LOCAL demand for wine is steadily increasing mainly due to new entrants into the sweet red and rosé sector, driven by women consumers in urban areas.
According to the latest report on liquor consumption patterns by South African Wine Industry Information and Systems (Sawis), released this week, new consumers — mainstream women between the ages of 20 years and 40 years who aspire to a sophisticated, urban lifestyle — are entering the wine market.
The report shows that the South African domestic wine market increased 7.7% in volume terms for the 12 months to October 2015.
SA has generally not been considered a wine-drinking nation and wine has lagged behind other liquor products. This is despite the country’s being one of the major wine producers and exporters in the world.
According to a wine industry report released last year, the average South African wine consumer is more price conscious and less likely to venture into higher priced products. Among other reasons for the relatively low consumption of wine in past years was the aggressive pricing of other liquor products — especially by SA’s major beer producer, SABMiller — which resulted in price-sensitive consumers switching from wine.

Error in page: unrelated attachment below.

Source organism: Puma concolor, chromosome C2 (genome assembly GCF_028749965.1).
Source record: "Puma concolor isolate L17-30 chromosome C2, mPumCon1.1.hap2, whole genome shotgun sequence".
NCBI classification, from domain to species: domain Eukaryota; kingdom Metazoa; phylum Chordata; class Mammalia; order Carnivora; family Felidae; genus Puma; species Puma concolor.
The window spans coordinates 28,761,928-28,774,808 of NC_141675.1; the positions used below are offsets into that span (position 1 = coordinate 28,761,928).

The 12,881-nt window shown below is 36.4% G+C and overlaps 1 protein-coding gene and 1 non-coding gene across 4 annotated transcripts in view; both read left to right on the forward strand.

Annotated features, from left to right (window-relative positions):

According to the marketing director for wines at Distell, Carina Gous, who is quoted in the new Sawis report, extensive market research indicated that there was an opportunity in the market for sweeter-style wines.
Distell believed that the route to go was with a sweet rosé, targeting women 20-40 years old, who aspired to a sophisticated urban life style. These women did not want to drink spirits or beer.
But the Sawis report notes that beer still remains the drink of choice for many. Beer represents nearly 80% of the market in volume terms and 55% of the market in value terms.
The spirits market has been turned on its head. For the past few years, whisky was the star performer and was taking volumes from the brandy market. This changed in 2014-15, with whisky losing volumes (-7%) and brandy volumes stabilising (+1%), the report says.
Jonathan Steyn, the convenor for the Wine Business Management programme at the University of Cape Town Graduate School of Business, said on Thursday that while SA was increasingly being recognised as one of the most exciting wine regions globally, it was dogged by market access constraints.
He said it was struggling to drive volume at elevated price points — particularly in brand-driven middle-price tiers — and was being suffocated by proportionately low local wine consumption.
"A particularly vexing question is how to create sustainable consumer value in the local market? More precisely, how to grow wine consumption locally while addressing, for example, the social problems created by alcohol abuse?"
"The wine industry is one of SA’s most promising export industries and a leading job creator, but at the same time it faces some big challenges," said Mr Steyn.
The Graduate School of Business and the VinPro Foundation have joined forces to offer five bursaries for students from disadvantaged backgrounds to study wine business management in 2016.